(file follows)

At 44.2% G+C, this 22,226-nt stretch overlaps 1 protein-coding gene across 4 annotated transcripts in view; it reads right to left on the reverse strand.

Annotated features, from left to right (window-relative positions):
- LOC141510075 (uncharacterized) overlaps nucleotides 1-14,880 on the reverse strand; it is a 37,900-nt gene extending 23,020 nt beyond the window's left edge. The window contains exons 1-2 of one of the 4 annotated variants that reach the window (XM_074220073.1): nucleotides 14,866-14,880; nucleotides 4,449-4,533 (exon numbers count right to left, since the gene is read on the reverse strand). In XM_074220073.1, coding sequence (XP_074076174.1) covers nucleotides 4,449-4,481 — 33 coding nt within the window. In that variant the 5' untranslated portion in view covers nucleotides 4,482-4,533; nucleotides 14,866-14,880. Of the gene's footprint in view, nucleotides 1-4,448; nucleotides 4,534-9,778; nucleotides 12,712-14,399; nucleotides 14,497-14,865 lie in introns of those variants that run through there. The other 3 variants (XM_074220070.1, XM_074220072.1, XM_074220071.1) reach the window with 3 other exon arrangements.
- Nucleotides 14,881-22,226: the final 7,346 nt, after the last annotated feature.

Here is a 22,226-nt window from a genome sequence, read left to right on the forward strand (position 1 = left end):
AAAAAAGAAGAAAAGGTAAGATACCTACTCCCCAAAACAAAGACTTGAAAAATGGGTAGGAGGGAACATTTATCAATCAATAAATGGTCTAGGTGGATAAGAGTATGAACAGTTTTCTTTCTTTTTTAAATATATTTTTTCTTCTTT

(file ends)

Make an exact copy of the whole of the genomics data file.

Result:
At 44.2% G+C, this 22,226-nt stretch overlaps 1 protein-coding gene across 4 annotated transcripts in view; it reads right to left on the reverse strand.

Annotated features, from left to right (window-relative positions):
- LOC141510075 (uncharacterized) overlaps nucleotides 1-14,880 on the reverse strand; it is a 37,900-nt gene extending 23,020 nt beyond the window's left edge. The window contains exons 1-2 of one of the 4 annotated variants that reach the window (XM_074220073.1): nucleotides 14,866-14,880; nucleotides 4,449-4,533 (exon numbers count right to left, since the gene is read on the reverse strand). In XM_074220073.1, coding sequence (XP_074076174.1) covers nucleotides 4,449-4,481 — 33 coding nt within the window. In that variant the 5' untranslated portion in view covers nucleotides 4,482-4,533; nucleotides 14,866-14,880. Of the gene's footprint in view, nucleotides 1-4,448; nucleotides 4,534-9,778; nucleotides 12,712-14,399; nucleotides 14,497-14,865 lie in introns of those variants that run through there. The other 3 variants (XM_074220070.1, XM_074220072.1, XM_074220071.1) reach the window with 3 other exon arrangements.
- Nucleotides 14,881-22,226: the final 7,346 nt, after the last annotated feature.

Here is a 22,226-nt window from a genome sequence, read left to right on the forward strand (position 1 = left end):
AAAAAAGAAGAAAAGGTAAGATACCTACTCCCCAAAACAAAGACTTGAAAAATGGGTAGGAGGGAACATTTATCAATCAATAAATGGTCTAGGTGGATAAGAGTATGAACAGTTTTCTTTCTTTTTTAAATATATTTTTTCTTCTTT